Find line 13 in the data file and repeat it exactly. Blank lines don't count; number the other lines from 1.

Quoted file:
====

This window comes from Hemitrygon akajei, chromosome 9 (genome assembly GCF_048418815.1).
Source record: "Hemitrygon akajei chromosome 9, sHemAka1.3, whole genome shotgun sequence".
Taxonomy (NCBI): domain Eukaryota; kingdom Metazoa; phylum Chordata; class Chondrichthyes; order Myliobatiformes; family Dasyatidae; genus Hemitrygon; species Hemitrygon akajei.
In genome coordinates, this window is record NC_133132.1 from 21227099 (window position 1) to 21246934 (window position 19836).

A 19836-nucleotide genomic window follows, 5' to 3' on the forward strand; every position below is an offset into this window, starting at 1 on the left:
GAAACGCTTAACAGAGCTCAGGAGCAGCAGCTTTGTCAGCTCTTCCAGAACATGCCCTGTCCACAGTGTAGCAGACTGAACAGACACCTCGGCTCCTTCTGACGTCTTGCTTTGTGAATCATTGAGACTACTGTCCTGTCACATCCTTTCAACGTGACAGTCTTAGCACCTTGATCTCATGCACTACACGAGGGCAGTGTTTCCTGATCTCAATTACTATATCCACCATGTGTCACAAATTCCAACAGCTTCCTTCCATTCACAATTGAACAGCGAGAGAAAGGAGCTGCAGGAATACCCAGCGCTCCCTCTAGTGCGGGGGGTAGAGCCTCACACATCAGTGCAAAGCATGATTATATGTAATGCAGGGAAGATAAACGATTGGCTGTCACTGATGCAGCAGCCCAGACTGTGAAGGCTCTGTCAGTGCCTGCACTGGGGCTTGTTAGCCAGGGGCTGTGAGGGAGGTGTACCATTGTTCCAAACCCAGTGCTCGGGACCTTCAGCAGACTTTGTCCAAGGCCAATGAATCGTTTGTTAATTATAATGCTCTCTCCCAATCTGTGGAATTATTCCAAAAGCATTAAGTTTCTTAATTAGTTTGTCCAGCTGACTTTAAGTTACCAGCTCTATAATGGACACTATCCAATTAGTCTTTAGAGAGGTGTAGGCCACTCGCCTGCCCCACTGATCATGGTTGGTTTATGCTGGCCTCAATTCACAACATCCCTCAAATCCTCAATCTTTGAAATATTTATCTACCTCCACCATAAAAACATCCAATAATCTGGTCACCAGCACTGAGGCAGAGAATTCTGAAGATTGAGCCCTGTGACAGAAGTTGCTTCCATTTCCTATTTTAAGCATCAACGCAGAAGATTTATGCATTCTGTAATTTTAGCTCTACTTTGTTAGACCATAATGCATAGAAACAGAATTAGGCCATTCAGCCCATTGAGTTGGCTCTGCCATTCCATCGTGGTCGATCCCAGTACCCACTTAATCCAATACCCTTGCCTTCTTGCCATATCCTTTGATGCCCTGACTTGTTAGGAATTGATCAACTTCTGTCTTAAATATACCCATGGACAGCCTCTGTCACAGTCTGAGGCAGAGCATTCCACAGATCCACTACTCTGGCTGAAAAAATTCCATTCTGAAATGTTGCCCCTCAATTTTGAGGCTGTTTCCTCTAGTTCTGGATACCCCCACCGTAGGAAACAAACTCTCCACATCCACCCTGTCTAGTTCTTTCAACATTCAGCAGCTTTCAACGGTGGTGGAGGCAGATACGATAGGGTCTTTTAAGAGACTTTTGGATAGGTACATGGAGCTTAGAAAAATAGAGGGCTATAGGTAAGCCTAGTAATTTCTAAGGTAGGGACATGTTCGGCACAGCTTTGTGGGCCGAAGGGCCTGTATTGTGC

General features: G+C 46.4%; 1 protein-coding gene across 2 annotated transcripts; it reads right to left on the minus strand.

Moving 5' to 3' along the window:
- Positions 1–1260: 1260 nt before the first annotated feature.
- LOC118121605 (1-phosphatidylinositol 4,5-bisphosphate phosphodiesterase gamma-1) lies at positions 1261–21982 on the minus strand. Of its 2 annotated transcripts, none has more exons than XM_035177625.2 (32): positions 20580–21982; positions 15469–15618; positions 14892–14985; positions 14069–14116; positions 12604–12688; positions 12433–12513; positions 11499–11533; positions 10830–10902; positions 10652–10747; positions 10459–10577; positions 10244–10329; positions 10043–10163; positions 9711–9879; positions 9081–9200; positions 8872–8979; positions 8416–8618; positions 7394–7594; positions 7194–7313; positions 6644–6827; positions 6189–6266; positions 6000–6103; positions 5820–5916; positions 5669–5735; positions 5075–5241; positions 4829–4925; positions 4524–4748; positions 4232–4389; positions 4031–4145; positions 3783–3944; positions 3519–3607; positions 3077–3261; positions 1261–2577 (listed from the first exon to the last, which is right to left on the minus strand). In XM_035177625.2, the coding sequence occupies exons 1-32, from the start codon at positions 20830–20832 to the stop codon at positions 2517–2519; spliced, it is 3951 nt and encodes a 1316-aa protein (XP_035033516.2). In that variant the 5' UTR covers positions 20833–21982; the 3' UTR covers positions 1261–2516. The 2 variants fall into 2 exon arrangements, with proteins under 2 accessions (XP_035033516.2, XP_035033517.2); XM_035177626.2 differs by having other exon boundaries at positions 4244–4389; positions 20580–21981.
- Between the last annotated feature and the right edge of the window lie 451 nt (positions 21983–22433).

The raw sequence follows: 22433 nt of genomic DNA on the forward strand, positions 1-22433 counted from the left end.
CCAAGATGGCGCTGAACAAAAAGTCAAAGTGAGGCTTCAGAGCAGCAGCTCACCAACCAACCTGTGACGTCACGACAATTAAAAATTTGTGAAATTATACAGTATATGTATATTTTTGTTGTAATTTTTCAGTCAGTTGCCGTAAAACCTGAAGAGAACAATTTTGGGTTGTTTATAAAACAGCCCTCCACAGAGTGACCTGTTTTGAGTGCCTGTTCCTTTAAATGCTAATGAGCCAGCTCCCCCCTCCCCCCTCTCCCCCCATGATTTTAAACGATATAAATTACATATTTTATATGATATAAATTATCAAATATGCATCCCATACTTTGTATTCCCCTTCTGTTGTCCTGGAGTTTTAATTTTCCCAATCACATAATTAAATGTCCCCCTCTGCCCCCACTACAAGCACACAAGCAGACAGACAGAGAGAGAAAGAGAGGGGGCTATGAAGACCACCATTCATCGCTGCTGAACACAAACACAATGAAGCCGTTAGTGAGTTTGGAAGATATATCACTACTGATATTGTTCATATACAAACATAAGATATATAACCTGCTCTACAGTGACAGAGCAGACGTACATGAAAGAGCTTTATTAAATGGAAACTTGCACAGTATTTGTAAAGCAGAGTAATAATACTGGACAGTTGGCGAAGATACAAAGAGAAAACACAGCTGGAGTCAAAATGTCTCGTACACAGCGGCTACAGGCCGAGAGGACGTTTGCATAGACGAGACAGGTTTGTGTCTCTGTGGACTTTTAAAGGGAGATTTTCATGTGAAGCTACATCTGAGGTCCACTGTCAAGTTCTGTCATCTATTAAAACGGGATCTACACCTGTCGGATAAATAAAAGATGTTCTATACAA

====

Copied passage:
CCAAGATGGCGCTGAACAAAAAGTCAAAGTGAGGCTTCAGAGCAGCAGCTCACCAACCAACCTGTGACGTCACGACAATTAAAAATTTGTGAAATTATACAGTATATGTATATTTTTGTTGTAATTTTTCAGTCAGTTGCCGTAAAACCTGAAGAGAACAATTTTGGGTTGTTTATAAAACAGCCCTCCACAGAGTGACCTGTTTTGAGTGCCTGTTCCTTTAAATGCTAATGAGCCAGCTCCCCCCTCCCCCCTCTCCCCCCATGATTTTAAACGATATAAATTACATATTTTATATGATATAAATTATCAAATATGCATCCCATACTTTGTATTCCCCTTCTGTTGTCCTGGAGTTTTAATTTTCCCAATCACATAATTAAATGTCCCCCTCTGCCCCCACTACAAGCACACAAGCAGACAGACAGAGAGAGAAAGAGAGGGGGCTATGAAGACCACCATTCATCGCTGCTGAACACAAACACAATGAAGCCGTTAGTGAGTTTGGAAGATATATCACTACTGATATTGTTCATATACAAACATAAGATATATAACCTGCTCTACAGTGACAGAGCAGACGTACATGAAAGAGCTTTATTAAATGGAAACTTGCACAGTATTTGTAAAGCAGAGTAATAATACTGGACAGTTGGCGAAGATACAAAGAGAAAACACAGCTGGAGTCAAAATGTCTCGTACACAGCGGCTACAGGCCGAGAGGACGTTTGCATAGACGAGACAGGTTTGTGTCTCTGTGGACTTTTAAAGGGAGATTTTCATGTGAAGCTACATCTGAGGTCCACTGTCAAGTTCTGTCATCTATTAAAACGGGATCTACACCTGTCGGATAAATAAAAGATGTTCTATACAA